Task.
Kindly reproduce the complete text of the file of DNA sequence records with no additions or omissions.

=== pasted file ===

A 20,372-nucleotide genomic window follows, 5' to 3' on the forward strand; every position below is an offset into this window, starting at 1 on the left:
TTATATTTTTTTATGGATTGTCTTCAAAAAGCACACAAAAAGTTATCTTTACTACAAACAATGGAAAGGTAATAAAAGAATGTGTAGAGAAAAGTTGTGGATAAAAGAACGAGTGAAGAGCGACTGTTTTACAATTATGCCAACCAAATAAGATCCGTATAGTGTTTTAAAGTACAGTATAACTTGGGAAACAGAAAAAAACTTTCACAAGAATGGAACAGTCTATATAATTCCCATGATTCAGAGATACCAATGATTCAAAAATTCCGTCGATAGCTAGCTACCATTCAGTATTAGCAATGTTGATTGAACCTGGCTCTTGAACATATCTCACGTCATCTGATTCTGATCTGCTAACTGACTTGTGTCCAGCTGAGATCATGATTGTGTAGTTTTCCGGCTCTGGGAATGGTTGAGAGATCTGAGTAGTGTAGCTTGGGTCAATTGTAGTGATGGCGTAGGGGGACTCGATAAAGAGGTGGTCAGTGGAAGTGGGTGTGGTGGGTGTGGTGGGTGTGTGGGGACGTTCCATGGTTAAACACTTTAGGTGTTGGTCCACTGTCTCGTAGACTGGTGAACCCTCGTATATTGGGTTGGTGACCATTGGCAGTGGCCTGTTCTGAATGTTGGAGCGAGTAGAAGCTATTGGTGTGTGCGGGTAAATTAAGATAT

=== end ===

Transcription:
A 20,372-nucleotide genomic window follows, 5' to 3' on the forward strand; every position below is an offset into this window, starting at 1 on the left:
TTATATTTTTTTATGGATTGTCTTCAAAAAGCACACAAAAAGTTATCTTTACTACAAACAATGGAAAGGTAATAAAAGAATGTGTAGAGAAAAGTTGTGGATAAAAGAACGAGTGAAGAGCGACTGTTTTACAATTATGCCAACCAAATAAGATCCGTATAGTGTTTTAAAGTACAGTATAACTTGGGAAACAGAAAAAAACTTTCACAAGAATGGAACAGTCTATATAATTCCCATGATTCAGAGATACCAATGATTCAAAAATTCCGTCGATAGCTAGCTACCATTCAGTATTAGCAATGTTGATTGAACCTGGCTCTTGAACATATCTCACGTCATCTGATTCTGATCTGCTAACTGACTTGTGTCCAGCTGAGATCATGATTGTGTAGTTTTCCGGCTCTGGGAATGGTTGAGAGATCTGAGTAGTGTAGCTTGGGTCAATTGTAGTGATGGCGTAGGGGGACTCGATAAAGAGGTGGTCAGTGGAAGTGGGTGTGGTGGGTGTGGTGGGTGTGTGGGGACGTTCCATGGTTAAACACTTTAGGTGTTGGTCCACTGTCTCGTAGACTGGTGAACCCTCGTATATTGGGTTGGTGACCATTGGCAGTGGCCTGTTCTGAATGTTGGAGCGAGTAGAAGCTATTGGTGTGTGCGGGTAAATTAAGATAT